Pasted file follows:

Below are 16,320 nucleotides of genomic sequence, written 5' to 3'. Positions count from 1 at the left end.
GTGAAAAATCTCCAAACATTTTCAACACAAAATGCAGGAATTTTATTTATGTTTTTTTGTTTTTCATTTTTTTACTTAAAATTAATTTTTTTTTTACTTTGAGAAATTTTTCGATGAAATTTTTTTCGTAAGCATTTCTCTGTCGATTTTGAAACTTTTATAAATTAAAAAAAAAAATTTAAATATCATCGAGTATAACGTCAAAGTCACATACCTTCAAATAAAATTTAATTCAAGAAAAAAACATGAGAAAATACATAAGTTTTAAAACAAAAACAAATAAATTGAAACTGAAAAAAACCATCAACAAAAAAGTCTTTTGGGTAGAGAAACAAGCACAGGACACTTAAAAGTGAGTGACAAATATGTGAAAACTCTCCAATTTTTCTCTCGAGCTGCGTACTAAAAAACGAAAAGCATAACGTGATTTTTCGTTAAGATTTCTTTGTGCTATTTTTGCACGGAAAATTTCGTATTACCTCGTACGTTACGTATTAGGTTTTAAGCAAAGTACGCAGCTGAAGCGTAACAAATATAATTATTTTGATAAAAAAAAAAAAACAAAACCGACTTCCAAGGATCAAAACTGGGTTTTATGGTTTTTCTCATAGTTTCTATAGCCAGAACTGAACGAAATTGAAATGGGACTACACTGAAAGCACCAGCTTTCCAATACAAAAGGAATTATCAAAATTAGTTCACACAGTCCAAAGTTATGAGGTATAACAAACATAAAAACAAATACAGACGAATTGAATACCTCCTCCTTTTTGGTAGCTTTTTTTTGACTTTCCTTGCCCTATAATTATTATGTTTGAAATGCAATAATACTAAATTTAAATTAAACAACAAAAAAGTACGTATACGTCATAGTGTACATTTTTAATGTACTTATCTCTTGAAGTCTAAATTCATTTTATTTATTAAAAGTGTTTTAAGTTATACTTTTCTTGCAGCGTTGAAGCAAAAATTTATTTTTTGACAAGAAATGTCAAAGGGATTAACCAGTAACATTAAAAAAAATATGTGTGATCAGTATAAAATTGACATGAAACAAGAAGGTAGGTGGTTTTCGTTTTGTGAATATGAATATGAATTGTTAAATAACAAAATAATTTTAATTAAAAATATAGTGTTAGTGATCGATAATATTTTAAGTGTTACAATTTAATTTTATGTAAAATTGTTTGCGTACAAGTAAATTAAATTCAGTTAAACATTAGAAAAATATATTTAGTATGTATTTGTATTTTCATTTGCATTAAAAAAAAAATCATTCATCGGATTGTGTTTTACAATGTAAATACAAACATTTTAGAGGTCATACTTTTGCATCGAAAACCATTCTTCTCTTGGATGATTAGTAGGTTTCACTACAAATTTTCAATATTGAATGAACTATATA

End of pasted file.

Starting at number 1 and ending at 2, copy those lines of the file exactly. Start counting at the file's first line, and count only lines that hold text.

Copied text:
Below are 16,320 nucleotides of genomic sequence, written 5' to 3'. Positions count from 1 at the left end.
GTGAAAAATCTCCAAACATTTTCAACACAAAATGCAGGAATTTTATTTATGTTTTTTTGTTTTTCATTTTTTTACTTAAAATTAATTTTTTTTTTACTTTGAGAAATTTTTCGATGAAATTTTTTTCGTAAGCATTTCTCTGTCGATTTTGAAACTTTTATAAATTAAAAAAAAAAATTTAAATATCATCGAGTATAACGTCAAAGTCACATACCTTCAAATAAAATTTAATTCAAGAAAAAAACATGAGAAAATACATAAGTTTTAAAACAAAAACAAATAAATTGAAACTGAAAAAAACCATCAACAAAAAAGTCTTTTGGGTAGAGAAACAAGCACAGGACACTTAAAAGTGAGTGACAAATATGTGAAAACTCTCCAATTTTTCTCTCGAGCTGCGTACTAAAAAACGAAAAGCATAACGTGATTTTTCGTTAAGATTTCTTTGTGCTATTTTTGCACGGAAAATTTCGTATTACCTCGTACGTTACGTATTAGGTTTTAAGCAAAGTACGCAGCTGAAGCGTAACAAATATAATTATTTTGATAAAAAAAAAAAAACAAAACCGACTTCCAAGGATCAAAACTGGGTTTTATGGTTTTTCTCATAGTTTCTATAGCCAGAACTGAACGAAATTGAAATGGGACTACACTGAAAGCACCAGCTTTCCAATACAAAAGGAATTATCAAAATTAGTTCACACAGTCCAAAGTTATGAGGTATAACAAACATAAAAACAAATACAGACGAATTGAATACCTCCTCCTTTTTGGTAGCTTTTTTTTGACTTTCCTTGCCCTATAATTATTATGTTTGAAATGCAATAATACTAAATTTAAATTAAACAACAAAAAAGTACGTATACGTCATAGTGTACATTTTTAATGTACTTATCTCTTGAAGTCTAAATTCATTTTATTTATTAAAAGTGTTTTAAGTTATACTTTTCTTGCAGCGTTGAAGCAAAAATTTATTTTTTGACAAGAAATGTCAAAGGGATTAACCAGTAACATTAAAAAAAATATGTGTGATCAGTATAAAATTGACATGAAACAAGAAGGTAGGTGGTTTTCGTTTTGTGAATATGAATATGAATTGTTAAATAACAAAATAATTTTAATTAAAAATATAGTGTTAGTGATCGATAATATTTTAAGTGTTACAATTTAATTTTATGTAAAATTGTTTGCGTACAAGTAAATTAAATTCAGTTAAACATTAGAAAAATATATTTAGTATGTATTTGTATTTTCATTTGCATTAAAAAAAAAATCATTCATCGGATTGTGTTTTACAATGTAAATACAAACATTTTAGAGGTCATACTTTTGCATCGAAAACCATTCTTCTCTTGGATGATTAGTAGGTTTCACTACAAATTTTCAATATTGAATGAACTATATA